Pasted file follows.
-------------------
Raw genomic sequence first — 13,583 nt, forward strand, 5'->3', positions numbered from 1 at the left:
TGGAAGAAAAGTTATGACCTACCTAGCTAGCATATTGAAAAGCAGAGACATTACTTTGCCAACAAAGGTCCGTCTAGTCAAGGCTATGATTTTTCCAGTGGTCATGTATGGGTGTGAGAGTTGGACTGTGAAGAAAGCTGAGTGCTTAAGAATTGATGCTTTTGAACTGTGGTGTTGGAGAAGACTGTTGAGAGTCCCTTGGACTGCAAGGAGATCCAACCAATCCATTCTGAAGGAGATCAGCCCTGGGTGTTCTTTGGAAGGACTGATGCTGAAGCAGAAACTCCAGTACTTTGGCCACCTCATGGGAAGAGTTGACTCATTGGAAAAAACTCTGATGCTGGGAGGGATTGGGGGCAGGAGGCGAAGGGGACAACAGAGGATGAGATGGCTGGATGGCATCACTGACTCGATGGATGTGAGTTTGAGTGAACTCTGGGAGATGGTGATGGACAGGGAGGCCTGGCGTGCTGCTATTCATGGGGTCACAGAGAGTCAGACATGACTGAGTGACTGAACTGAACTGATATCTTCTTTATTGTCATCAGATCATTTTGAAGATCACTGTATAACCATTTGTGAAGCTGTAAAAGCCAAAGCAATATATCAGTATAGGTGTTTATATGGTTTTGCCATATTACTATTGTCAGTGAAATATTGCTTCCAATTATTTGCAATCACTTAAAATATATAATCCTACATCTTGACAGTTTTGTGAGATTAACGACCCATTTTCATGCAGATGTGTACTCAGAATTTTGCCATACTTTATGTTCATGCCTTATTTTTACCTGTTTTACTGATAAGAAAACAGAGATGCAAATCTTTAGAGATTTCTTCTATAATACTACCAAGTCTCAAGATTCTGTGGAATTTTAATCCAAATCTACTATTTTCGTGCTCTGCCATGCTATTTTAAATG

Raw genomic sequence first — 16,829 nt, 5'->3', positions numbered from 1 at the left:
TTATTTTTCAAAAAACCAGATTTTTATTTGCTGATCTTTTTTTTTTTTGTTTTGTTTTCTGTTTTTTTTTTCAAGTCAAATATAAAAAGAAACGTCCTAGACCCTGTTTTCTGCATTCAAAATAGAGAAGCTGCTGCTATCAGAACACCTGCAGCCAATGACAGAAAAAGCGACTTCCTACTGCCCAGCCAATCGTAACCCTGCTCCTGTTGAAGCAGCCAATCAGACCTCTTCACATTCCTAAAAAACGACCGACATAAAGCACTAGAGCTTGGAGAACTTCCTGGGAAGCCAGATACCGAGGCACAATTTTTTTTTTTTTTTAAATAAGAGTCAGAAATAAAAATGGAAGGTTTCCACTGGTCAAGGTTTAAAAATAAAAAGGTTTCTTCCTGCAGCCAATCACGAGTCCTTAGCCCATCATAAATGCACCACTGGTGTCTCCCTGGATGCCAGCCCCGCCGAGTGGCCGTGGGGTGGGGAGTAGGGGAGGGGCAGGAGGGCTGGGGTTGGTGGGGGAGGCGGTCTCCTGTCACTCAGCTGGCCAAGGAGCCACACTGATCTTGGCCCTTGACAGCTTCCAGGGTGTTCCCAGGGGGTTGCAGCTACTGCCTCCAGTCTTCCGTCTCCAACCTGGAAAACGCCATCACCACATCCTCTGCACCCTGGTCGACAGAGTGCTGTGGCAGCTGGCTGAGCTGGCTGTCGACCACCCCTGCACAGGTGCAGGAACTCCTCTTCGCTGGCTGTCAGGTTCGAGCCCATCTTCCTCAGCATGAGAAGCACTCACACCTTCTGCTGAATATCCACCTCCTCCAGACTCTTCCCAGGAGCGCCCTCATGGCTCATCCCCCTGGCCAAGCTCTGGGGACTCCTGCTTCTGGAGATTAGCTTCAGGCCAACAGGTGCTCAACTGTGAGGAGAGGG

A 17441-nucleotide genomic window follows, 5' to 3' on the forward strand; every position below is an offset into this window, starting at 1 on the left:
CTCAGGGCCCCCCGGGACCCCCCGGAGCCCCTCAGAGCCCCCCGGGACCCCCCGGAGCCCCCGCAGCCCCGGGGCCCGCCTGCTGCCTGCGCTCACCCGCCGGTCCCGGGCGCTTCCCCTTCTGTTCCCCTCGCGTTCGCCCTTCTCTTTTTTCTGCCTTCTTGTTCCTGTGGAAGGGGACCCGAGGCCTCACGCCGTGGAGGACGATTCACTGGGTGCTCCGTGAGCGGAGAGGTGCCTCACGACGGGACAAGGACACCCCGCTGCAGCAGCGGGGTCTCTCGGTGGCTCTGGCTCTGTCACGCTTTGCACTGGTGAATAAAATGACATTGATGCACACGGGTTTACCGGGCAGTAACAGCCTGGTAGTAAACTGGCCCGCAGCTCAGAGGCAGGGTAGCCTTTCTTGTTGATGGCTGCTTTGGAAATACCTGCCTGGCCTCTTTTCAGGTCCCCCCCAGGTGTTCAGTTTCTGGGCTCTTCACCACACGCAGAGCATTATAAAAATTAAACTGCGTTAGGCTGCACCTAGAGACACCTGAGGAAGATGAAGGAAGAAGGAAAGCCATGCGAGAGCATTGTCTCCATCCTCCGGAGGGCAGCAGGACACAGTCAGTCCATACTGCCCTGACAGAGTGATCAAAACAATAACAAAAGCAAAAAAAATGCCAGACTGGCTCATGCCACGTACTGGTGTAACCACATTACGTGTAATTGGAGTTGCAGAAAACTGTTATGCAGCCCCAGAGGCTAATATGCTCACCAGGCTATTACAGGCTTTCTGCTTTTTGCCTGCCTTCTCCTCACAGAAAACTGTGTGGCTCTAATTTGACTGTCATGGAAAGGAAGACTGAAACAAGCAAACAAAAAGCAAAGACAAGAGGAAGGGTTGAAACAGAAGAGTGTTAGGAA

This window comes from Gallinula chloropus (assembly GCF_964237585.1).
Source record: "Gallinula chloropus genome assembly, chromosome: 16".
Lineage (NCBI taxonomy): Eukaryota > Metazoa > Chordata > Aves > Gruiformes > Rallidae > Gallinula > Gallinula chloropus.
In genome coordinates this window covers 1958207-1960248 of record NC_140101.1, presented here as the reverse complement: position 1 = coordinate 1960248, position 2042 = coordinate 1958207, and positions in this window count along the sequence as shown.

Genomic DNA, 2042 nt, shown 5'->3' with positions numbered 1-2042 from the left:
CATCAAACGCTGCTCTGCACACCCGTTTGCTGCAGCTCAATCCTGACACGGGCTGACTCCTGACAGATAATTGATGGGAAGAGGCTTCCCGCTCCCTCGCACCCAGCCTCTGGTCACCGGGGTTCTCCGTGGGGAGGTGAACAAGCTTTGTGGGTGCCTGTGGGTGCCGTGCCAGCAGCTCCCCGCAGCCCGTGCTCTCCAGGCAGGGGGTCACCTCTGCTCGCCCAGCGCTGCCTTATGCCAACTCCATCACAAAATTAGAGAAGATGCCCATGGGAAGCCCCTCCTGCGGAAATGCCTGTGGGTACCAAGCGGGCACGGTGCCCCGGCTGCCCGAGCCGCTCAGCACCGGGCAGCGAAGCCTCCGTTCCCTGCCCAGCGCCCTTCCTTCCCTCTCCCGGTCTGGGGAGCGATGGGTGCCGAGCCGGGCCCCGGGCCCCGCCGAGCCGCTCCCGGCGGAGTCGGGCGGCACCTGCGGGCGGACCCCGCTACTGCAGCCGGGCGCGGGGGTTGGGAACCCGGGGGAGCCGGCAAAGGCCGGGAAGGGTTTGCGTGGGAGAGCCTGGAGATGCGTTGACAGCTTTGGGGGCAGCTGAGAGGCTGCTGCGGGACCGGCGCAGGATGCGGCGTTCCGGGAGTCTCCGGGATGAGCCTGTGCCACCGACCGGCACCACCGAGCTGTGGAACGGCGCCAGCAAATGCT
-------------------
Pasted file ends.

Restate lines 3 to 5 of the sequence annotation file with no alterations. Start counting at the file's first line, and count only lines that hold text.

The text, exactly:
Raw genomic sequence first — 16,829 nt, 5'->3', positions numbered from 1 at the left:
TTATTTTTCAAAAAACCAGATTTTTATTTGCTGATCTTTTTTTTTTTTGTTTTGTTTTCTGTTTTTTTTTTCAAGTCAAATATAAAAAGAAACGTCCTAGACCCTGTTTTCTGCATTCAAAATAGAGAAGCTGCTGCTATCAGAACACCTGCAGCCAATGACAGAAAAAGCGACTTCCTACTGCCCAGCCAATCGTAACCCTGCTCCTGTTGAAGCAGCCAATCAGACCTCTTCACATTCCTAAAAAACGACCGACATAAAGCACTAGAGCTTGGAGAACTTCCTGGGAAGCCAGATACCGAGGCACAATTTTTTTTTTTTTTTAAATAAGAGTCAGAAATAAAAATGGAAGGTTTCCACTGGTCAAGGTTTAAAAATAAAAAGGTTTCTTCCTGCAGCCAATCACGAGTCCTTAGCCCATCATAAATGCACCACTGGTGTCTCCCTGGATGCCAGCCCCGCCGAGTGGCCGTGGGGTGGGGAGTAGGGGAGGGGCAGGAGGGCTGGGGTTGGTGGGGGAGGCGGTCTCCTGTCACTCAGCTGGCCAAGGAGCCACACTGATCTTGGCCCTTGACAGCTTCCAGGGTGTTCCCAGGGGGTTGCAGCTACTGCCTCCAGTCTTCCGTCTCCAACCTGGAAAACGCCATCACCACATCCTCTGCACCCTGGTCGACAGAGTGCTGTGGCAGCTGGCTGAGCTGGCTGTCGACCACCCCTGCACAGGTGCAGGAACTCCTCTTCGCTGGCTGTCAGGTTCGAGCCCATCTTCCTCAGCATGAGAAGCACTCACACCTTCTGCTGAATATCCACCTCCTCCAGACTCTTCCCAGGAGCGCCCTCATGGCTCATCCCCCTGGCCAAGCTCTGGGGACTCCTGCTTCTGGAGATTAGCTTCAGGCCAACAGGTGCTCAACTGTGAGGAGAGGG

A 17441-nucleotide genomic window follows, 5' to 3' on the forward strand; every position below is an offset into this window, starting at 1 on the left: